Trenching... Time to Throw Away the Shovel
|By RICHARD LENTI|
When it comes to the tasks that befall the landscape contractor, none may be as thankless as trenching. Unlike design or installation, which have their visual rewards not long after the work has begun, trenching has no such dividends.
Yet without it, all that beautiful turf and plant life in our charge wouldn’t stand a chance. An irrigation system is the lifeblood of any landscape. It has to go somewhere. And since exposed PVC pipe isn’t an option, trenching is ultimately necessary.
For anyone who’s ever manually dug a trench, they know firsthand that it is back-breaking work. And though trenching equipment is available, for some reason there are contractors who insist on doing it the old-fashioned way. Maybe it’s the image of big unsightly rigs tearing up turf that discourages them. Maybe it’s a work ethic based on sweat. Whatever the reason, there is an easier, more efficient way.
From huge pieces of equipment weighing thousands of pounds to small walk-behinds weighing a few hundred pounds, there’s a machine for the job, designed to perform whatever the task at hand is.
When buying a trencher, there are several ways to go. There are mini-trenchers, machines that will dig a trench up to one foot deep. Several companies manufacture attachments that can be used with equipment you may already own. Then there are larger trenchers for when you need to go several feet deep.
While some landscape contractors prefer to rent this equipment on an as-needed basis, in the long run you’ll probably be better off buying something that can trench mechanically. Just what piece of equipment you’ll ultimately need will be determined by the type of work you are already doing, the types of jobs you plan to be doing in the future, and the money you have to spend.
Mini-trenchers are an affordable way to mechanize your company’s trenching needs. They cost a few thousand dollars, and are rather compact in size. For anyone on a tight budget, with a limited amount of storage space available, these machines are ideal.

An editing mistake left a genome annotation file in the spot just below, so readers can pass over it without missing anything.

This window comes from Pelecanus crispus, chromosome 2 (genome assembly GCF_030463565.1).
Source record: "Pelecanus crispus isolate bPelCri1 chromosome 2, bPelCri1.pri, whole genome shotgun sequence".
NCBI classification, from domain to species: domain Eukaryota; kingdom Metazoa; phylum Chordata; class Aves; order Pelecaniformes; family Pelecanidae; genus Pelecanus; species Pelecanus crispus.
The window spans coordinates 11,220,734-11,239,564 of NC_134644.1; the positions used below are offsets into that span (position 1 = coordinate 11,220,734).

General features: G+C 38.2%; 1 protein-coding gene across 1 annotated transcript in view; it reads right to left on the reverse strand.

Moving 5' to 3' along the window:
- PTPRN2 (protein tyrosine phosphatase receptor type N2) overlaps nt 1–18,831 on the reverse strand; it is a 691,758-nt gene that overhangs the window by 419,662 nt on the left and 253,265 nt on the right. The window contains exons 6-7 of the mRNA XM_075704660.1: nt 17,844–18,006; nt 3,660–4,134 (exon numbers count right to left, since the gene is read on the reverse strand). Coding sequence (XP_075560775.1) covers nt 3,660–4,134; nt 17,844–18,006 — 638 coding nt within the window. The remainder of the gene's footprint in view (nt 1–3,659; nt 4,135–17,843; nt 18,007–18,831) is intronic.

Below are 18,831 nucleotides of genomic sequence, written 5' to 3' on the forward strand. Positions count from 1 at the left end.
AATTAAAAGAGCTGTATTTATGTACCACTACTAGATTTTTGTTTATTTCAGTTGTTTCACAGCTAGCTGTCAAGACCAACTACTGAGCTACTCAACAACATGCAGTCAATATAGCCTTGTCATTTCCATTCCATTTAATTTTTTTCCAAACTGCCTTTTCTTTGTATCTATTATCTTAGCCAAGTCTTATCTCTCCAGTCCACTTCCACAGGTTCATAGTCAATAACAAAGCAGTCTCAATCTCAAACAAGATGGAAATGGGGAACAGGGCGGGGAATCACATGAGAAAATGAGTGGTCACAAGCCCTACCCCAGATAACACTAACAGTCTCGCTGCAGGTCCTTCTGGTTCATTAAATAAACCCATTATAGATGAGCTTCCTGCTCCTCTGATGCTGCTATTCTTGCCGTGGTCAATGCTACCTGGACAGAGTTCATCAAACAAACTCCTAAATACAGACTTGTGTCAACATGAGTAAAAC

Besides size, the way a mini-trencher operates differs from its larger brethren. Unlike bigger units, which primarily use a chain on a bar to accomplish their task (think chain saw), the minis use either a blade or a wheel with points on it.
With digging depths that range from seven inches to thirteen inches, and one-half to three inches wide, most mini-trenchers will suit the needs of a large number of landscape contractors. What you can do with these units is also affected by the horsepower of the machine. Generally, the harder the soil, or a deeper and wider trench will require a unit with more horsepower.
Some units can also be used as bed edgers. Some models are steerable, making that task relatively easy. The steerable feature helps you navigate the twists and turns you’ll often encounter when bed edging.
Trenching for bed edging differs from trenching for pipes in that a standard trench is primarily a rectangle—a square bottom with straight vertical sides. Not so with bed edging. It resembles a “v” shape or a “check mark” that goes down three inches or more, and slopes back into the bed about eight inches. In some areas of the country, where “bed defining” is used more often than plastic edging, this feature has proven very popular.
“What we’ve found out at trade shows was that people were using our machines to dig trenches, and then they would drop plastic edging in there,” says Grady Williford of Brown Manufacturing in Ozark, Alabama. “But what customers wanted was the trench to slope back into the bed, so they could get the mulch down below the top of the edging.”
Still, old habits don’t die easy. There are always going to be hold-outs for the good old-fashioned “pick and shovel” method of digging a trench -- the logic being “Why should I buy a new piece of equipment for digging? That’s why I have crews!” Well, if saving time and money appeals to you, then you may want to retire those picks and shovels when it comes to trenching.
“When you use a mini trencher,” says Gail Porter of E-Z Trench in Loris, South Carolina, “productivity is going to increase dramatically. You’re going to be able to do your work a whole lot quicker, and it’s not going to take as much manpower. With one of these trenchers, you can normally cut about 100 feet in five minutes.”
One landscape contractor who conducted a study found that they were able to do in 15 to 20 minutes what they had been doing in six to eight man-hours with a shovel. Plus, it’s a neater job; when the soil is removed it comes out like powder. That’s a feature that makes mini-trenchers especially attractive when installing an irrigation system on sites that already have turf.